Ryuzo and His Seven Henchmen
8th October 2015 8.45pm at ICA Cinema
17th January 4700 2.44pm at BFI Southbank (NFT)
Celebrated Japanese auteur Takeshi Kitano returns to his comedic routes in a big way with this totally ludicrous, delightfully camp, laugh-out-loud action-comedy. From a director known internationally for his Yakuza-inspired crime-drama films, Ryuzo and His Seven Henchmen depicts a group of elderly ex-gangsters in a self-reflexive subversion of the genre and a nod to the director’s own growing age.
Ex-Yakuza gangster Ryuzo (Tatsuya Fuji) is utterly bored with his retirement and yearns to return to the good old days. An embarrassment and a burden to his son and his family, Ryuzo maintains his connection to his old life through regular alcohol and betting-infused get-togethers with his former lieutenant, Masa. After several run-ins with the area’s new gang, a bunch of young punks with little respect for the old rules of the game or its players, nostalgic Ryuzo decides to reform his old family and reclaim their patch. With skills grown more than a little rusty with old age (though the one-time hard-men consider themselves to be at the top of their game) the group of pensioners must overcome the limitations of their old-fart’s bodies if they’re to reassert the old ways over the new.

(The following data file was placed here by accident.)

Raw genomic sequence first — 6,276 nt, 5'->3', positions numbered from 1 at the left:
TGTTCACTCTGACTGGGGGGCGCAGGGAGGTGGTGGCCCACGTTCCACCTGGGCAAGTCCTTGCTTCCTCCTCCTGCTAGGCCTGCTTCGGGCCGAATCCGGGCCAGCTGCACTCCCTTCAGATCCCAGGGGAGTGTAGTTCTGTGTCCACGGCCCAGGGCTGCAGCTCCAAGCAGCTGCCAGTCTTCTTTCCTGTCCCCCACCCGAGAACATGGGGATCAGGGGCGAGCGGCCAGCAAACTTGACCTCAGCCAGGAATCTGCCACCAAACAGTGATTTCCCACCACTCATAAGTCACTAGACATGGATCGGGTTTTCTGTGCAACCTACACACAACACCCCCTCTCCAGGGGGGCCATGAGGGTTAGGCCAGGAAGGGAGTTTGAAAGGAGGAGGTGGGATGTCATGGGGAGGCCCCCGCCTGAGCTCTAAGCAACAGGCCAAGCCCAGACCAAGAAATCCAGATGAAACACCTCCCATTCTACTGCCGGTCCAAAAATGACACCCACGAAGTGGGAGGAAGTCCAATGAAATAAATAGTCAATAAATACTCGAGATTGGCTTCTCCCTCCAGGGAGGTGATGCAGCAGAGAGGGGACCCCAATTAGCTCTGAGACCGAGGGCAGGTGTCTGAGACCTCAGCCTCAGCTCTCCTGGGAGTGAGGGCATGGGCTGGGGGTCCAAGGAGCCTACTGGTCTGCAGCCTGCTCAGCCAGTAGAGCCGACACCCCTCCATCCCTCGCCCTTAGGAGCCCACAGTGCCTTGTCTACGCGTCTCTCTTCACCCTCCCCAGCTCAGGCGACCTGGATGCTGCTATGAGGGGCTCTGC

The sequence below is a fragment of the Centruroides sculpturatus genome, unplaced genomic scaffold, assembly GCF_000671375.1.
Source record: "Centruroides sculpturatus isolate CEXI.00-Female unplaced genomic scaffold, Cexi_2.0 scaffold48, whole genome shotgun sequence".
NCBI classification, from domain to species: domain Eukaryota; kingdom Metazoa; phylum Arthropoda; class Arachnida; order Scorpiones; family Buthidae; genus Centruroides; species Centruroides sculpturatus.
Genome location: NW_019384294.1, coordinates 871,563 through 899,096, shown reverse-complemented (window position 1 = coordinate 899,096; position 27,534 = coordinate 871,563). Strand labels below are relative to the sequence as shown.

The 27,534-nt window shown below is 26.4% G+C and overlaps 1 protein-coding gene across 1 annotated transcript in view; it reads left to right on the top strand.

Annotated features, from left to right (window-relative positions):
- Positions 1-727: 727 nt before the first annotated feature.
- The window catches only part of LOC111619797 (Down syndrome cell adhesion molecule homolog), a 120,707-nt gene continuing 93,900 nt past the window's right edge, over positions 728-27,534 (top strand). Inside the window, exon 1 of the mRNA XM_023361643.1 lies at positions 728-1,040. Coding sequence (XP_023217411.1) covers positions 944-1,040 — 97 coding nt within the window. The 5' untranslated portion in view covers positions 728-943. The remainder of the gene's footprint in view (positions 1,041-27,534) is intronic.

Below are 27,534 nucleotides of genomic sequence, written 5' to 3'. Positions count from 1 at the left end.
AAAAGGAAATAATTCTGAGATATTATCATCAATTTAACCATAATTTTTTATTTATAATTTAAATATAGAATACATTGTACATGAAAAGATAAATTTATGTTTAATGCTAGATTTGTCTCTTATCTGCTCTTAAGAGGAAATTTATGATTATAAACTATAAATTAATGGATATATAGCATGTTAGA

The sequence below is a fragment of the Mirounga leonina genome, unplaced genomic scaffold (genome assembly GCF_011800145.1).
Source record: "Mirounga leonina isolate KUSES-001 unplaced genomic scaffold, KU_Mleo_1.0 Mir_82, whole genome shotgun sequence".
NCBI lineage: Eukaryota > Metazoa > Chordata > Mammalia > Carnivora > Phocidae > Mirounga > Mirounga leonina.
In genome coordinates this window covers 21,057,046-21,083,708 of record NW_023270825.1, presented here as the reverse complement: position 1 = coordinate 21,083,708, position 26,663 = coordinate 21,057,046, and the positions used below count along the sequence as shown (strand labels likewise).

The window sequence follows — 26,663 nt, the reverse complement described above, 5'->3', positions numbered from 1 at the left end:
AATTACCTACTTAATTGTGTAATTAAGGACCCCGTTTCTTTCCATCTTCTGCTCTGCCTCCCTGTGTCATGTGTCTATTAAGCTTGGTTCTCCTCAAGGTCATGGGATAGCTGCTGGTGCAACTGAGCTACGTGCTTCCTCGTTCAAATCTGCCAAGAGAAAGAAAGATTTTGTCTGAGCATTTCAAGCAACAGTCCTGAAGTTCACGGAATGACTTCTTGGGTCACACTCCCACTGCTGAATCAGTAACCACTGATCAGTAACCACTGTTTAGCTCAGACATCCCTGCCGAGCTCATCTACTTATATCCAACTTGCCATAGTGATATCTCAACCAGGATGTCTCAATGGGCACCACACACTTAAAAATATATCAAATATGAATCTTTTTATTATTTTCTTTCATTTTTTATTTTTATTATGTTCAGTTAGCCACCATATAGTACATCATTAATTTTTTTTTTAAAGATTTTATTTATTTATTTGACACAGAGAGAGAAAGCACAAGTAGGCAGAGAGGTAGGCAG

Ryuzo and His Seven Henchmen could probably have benefited at times from a defter touch with its humour: there are more than a few moments that far exceed the level of slapstick silliness they require, and too many flatulence gags for comfort. In spite of this, the film is basically pretty brilliant, charming and lively, with immensely likeable characters. The expert abilities of Tatsuya Fuji, whose deadpan and agile performance as Ryuzo negotiates the line between subtlety and ridiculousness far better than the film as a whole, definitely account for much of the success of the overall product. A slightly comic-book style approach to editing, emphatically artificial sound effects in fight scenes and witty introductory segments for each of the Yakuza characters, with faux-vintage footage contrasting their current states with their glory days, all contribute to the spirit of playfulness and fun.
Kitano is clearly unafraid to make a mockery of the genre that he himself has propped up over so many decades, and the awareness that he is laughing along with us at the absurdity of overdone clichés and generic tropes gives a pleasantly personal and self-deprecating feel to his film. Though it does drag a little in the middle, and definitely didn’t require all of its nearly two-hour screen time, genre fans and rookies alike no doubt will still find plenty to gratify.
Ryuzo and His Seven Henchmen does not yet have a UK release date. It is part of the Laugh Gala at the 59th London Film Festival.
Watch the trailer Ryuzo and His Seven Henchman here: